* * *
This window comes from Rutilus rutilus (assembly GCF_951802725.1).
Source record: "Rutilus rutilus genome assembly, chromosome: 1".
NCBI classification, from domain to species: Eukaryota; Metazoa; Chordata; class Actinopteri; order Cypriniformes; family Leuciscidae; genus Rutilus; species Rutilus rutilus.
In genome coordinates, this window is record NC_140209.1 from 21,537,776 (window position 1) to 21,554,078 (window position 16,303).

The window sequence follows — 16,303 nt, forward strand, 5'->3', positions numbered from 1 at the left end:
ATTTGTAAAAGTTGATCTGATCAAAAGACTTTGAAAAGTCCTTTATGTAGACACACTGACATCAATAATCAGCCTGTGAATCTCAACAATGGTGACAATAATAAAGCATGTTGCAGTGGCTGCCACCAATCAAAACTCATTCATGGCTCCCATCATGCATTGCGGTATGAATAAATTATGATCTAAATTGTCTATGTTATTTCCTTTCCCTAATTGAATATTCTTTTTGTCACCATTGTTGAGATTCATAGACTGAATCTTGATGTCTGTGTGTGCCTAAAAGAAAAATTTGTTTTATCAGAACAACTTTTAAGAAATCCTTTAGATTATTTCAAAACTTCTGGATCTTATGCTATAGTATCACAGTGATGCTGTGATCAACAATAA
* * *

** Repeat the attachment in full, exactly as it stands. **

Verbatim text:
This window comes from Rutilus rutilus (assembly GCF_951802725.1).
Source record: "Rutilus rutilus genome assembly, chromosome: 1".
NCBI classification, from domain to species: Eukaryota; Metazoa; Chordata; class Actinopteri; order Cypriniformes; family Leuciscidae; genus Rutilus; species Rutilus rutilus.
In genome coordinates, this window is record NC_140209.1 from 21,537,776 (window position 1) to 21,554,078 (window position 16,303).

The window sequence follows — 16,303 nt, forward strand, 5'->3', positions numbered from 1 at the left end:
ATTTGTAAAAGTTGATCTGATCAAAAGACTTTGAAAAGTCCTTTATGTAGACACACTGACATCAATAATCAGCCTGTGAATCTCAACAATGGTGACAATAATAAAGCATGTTGCAGTGGCTGCCACCAATCAAAACTCATTCATGGCTCCCATCATGCATTGCGGTATGAATAAATTATGATCTAAATTGTCTATGTTATTTCCTTTCCCTAATTGAATATTCTTTTTGTCACCATTGTTGAGATTCATAGACTGAATCTTGATGTCTGTGTGTGCCTAAAAGAAAAATTTGTTTTATCAGAACAACTTTTAAGAAATCCTTTAGATTATTTCAAAACTTCTGGATCTTATGCTATAGTATCACAGTGATGCTGTGATCAACAATAA